G7 promises to use “all the right tools” to fight the virus, but without specifics

The Ministers of Finance and the heads of the central banks of the G7 countries confirmed their readiness to take all possible measures to protect the world economy from the influence of the coronavirus, but refrained from mentioning specific steps that would help offset the damage from the epidemic.

However, the G7 statement failed to shake markets’ confidence in the upcoming easing of policies by leading central banks — the Fed’s key rate cut of 50 basis points at the March 18 meeting and the ECB’s key rate of 10 basis points were still taken into account by the markets.

The following are analyst comments:

Antoine Bouvet, ing

“It was met with disappointment in the markets. The statement coincided with expectations: they said they would monitor the situation without giving any specifics. ”

“We need to look at the reaction in each country separately, since it will vary. We expect a decrease of 50 basis points from the US Federal Reserve, and nothing from the ECB in March.”

Stephen Gallo, BMO Group

“Given the nature of these crises and the fact that this is a supply crisis, central banks can do little. Monetary policy is relatively ineffective when people are bedridden by the virus. Coordinating politics is difficult even when you don’t have a situation fragmented globally. Different countries have different opportunities to respond to the crisis in the financial markets.”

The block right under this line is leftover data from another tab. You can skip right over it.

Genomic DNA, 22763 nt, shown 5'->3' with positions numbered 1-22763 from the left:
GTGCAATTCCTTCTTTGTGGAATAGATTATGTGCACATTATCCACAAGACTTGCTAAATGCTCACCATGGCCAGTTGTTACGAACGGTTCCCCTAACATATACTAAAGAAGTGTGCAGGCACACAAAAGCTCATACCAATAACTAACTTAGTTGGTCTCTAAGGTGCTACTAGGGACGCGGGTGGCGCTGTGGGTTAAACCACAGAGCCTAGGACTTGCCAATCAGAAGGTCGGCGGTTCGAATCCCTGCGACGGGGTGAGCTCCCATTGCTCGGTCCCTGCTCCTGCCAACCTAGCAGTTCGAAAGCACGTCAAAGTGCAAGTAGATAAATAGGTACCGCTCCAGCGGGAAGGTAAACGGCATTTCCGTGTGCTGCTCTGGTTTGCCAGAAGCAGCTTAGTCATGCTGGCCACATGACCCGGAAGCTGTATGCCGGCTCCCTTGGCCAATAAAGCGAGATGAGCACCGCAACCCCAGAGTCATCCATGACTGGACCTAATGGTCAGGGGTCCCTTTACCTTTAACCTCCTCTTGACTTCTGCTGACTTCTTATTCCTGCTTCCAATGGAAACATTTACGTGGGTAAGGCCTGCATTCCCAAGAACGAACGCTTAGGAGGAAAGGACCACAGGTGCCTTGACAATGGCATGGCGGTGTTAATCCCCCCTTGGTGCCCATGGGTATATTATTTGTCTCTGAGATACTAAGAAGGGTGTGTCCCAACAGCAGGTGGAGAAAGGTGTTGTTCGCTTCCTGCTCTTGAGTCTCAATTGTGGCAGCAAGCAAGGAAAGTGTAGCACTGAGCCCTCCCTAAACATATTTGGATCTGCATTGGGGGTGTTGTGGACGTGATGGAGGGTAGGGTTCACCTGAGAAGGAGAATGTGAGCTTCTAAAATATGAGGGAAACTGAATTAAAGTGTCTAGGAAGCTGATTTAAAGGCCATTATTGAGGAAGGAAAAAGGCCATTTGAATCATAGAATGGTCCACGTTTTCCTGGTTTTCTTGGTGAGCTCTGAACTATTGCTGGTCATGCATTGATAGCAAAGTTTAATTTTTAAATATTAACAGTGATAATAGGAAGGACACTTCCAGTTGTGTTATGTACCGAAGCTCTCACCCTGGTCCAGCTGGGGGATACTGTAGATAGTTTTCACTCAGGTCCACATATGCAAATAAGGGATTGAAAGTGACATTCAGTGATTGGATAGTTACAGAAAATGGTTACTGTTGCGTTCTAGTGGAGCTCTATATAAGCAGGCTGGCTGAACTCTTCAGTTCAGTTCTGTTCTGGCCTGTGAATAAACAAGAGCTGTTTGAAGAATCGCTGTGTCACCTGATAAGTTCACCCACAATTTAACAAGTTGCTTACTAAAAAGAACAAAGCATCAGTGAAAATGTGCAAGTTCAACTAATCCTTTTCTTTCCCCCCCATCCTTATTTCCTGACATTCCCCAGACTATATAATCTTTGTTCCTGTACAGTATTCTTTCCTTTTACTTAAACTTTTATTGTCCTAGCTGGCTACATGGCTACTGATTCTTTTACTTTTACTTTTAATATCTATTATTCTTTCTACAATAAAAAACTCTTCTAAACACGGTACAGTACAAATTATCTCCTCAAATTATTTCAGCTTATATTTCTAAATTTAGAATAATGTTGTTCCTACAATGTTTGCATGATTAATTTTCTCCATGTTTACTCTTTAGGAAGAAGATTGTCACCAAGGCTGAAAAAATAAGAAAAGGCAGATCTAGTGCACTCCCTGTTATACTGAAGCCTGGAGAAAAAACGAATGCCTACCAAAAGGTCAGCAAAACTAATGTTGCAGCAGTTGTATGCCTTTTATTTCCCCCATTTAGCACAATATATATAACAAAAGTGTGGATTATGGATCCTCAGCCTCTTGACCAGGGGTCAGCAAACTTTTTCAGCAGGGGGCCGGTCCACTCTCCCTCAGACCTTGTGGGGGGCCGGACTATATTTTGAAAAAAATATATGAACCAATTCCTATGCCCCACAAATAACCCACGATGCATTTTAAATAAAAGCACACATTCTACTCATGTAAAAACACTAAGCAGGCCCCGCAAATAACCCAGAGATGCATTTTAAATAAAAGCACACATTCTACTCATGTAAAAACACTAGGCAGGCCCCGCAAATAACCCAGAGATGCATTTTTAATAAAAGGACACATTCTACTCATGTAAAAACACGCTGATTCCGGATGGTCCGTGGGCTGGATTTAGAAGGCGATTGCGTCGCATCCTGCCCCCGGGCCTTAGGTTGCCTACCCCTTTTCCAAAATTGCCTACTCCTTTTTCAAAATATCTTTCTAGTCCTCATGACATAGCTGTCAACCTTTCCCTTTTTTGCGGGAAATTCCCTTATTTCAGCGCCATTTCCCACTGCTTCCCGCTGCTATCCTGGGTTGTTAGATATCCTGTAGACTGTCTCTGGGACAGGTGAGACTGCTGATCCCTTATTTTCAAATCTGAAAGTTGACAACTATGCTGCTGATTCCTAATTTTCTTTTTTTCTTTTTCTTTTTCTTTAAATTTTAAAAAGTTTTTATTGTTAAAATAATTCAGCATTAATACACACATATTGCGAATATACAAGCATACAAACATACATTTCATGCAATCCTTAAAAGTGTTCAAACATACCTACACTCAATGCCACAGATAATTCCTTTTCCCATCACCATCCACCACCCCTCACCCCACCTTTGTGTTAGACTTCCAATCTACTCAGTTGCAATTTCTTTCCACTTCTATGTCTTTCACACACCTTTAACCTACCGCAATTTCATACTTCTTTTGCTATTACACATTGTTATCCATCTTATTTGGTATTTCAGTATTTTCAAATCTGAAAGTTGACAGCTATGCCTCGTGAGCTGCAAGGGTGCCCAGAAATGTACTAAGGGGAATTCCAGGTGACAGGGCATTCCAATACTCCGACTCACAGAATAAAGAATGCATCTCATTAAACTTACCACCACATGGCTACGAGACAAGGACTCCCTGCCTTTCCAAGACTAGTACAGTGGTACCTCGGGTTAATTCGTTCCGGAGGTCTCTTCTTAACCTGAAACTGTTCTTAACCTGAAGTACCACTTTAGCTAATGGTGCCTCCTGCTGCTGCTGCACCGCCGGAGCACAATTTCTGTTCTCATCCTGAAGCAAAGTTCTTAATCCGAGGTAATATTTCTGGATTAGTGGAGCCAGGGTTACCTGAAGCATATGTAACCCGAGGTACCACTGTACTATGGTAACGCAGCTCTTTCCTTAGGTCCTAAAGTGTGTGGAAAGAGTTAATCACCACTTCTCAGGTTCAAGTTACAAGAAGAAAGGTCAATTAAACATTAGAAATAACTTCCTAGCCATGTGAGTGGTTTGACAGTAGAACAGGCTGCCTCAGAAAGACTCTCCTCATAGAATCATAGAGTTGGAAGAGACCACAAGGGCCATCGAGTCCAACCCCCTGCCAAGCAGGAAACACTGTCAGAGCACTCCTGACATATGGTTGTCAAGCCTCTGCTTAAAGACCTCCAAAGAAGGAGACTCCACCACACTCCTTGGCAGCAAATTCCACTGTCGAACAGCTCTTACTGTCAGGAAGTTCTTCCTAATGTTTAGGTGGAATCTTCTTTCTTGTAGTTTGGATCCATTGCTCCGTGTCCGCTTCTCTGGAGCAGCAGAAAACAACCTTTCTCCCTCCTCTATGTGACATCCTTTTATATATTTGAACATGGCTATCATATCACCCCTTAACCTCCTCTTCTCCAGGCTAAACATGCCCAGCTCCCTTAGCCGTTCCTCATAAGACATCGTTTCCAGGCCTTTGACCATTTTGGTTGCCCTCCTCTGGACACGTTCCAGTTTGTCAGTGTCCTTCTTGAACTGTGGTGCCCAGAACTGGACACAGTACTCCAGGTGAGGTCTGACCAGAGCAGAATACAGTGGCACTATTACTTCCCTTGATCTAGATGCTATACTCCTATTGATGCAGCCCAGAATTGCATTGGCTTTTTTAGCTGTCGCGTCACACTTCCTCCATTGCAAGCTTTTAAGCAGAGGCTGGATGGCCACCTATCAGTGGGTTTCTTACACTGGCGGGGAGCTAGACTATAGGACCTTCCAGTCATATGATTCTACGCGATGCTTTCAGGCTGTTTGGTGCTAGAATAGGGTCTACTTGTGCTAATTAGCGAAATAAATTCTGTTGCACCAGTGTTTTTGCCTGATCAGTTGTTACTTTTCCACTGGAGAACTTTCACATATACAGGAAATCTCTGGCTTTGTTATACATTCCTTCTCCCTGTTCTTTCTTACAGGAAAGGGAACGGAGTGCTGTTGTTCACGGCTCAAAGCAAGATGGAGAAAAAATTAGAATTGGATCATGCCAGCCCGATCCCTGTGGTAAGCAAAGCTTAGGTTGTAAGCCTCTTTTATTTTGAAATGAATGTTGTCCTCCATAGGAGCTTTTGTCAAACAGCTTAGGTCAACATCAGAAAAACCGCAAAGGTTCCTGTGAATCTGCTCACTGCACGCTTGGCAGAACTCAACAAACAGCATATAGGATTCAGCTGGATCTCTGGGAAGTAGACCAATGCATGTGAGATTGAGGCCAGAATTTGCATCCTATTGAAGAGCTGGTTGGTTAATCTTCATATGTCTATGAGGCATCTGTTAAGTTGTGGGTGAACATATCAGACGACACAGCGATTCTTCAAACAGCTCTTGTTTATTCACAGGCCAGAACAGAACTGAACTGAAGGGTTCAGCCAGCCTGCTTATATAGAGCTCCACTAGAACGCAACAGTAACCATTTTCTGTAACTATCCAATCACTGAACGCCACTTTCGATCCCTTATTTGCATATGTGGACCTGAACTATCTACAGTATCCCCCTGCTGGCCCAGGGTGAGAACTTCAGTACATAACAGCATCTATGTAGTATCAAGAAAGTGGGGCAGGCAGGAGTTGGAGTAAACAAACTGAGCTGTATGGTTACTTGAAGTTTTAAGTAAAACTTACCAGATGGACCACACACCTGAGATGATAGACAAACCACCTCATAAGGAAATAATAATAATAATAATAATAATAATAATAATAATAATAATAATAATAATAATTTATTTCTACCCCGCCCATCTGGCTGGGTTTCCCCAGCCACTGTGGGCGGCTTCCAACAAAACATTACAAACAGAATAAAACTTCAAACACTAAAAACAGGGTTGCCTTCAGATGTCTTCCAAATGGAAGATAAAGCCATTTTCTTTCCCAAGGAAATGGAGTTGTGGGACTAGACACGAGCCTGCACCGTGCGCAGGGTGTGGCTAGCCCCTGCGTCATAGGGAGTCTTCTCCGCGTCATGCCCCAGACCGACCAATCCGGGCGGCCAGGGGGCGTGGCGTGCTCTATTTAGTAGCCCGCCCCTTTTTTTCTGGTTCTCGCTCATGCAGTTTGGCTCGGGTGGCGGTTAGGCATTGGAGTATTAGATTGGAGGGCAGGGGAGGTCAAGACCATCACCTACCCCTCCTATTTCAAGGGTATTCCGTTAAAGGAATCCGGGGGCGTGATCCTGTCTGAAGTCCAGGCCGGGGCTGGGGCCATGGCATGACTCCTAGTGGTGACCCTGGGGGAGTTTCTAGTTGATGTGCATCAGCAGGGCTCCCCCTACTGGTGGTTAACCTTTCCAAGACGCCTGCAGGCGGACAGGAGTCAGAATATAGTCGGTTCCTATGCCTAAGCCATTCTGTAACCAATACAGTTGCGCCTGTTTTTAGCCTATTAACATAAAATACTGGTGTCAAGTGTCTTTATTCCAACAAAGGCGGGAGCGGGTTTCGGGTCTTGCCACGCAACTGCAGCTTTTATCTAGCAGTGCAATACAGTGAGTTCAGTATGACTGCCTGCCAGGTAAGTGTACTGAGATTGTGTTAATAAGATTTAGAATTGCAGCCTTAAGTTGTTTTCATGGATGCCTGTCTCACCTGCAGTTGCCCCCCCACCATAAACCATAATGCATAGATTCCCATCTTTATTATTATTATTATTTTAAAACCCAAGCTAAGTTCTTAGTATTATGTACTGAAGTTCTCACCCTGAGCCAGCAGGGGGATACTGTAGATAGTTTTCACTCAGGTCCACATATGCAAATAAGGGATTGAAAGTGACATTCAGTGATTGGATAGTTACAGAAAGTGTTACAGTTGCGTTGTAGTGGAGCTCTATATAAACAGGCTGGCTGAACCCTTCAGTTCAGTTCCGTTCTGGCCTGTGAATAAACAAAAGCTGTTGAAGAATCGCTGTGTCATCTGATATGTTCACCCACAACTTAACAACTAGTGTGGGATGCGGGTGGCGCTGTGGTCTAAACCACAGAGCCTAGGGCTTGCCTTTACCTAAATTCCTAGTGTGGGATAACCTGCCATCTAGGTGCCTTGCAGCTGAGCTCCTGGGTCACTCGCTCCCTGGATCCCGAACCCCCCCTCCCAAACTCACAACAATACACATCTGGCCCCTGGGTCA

Scott Brown, Raymond James

“Yesterday there was a lot of news that people are looking forward to a meeting of finance ministers and G7 central bankers who will do something. I don’t think they can do much.”

“You can see some kind of rate reduction in the USA, but in other countries of the world the rates are already quite low. There is not much space for budget policy, but these expectations fueled optimism yesterday.”

Samir Goel, Deutsche Bank

“These are not economic shocks, these are shocks caused by the non-economic factor. It’s still not clear how big the problem is or it can be, and until you understand it, it’s hard to decide which medicine to take.”

Daisuke Ono, Sumitomo Mitsui Bank Corp

“You cannot give what you do not have. This is more or less true for each of the G7 countries. The euro zone and Japan already live with negative interest rates, which limits the potential for monetary easing, even if they want to resort to it. As for budget incentives, they may have some effect after the epidemic ends, but they cannot force people to go and spend.”

Selena Ling, OCBC

“G7 applications have definitely lost most of their weight in recent years, it’s just a salad of what they want to do and what they hope to do.”

“I don’t think that (words) are enough to return all that was lost.”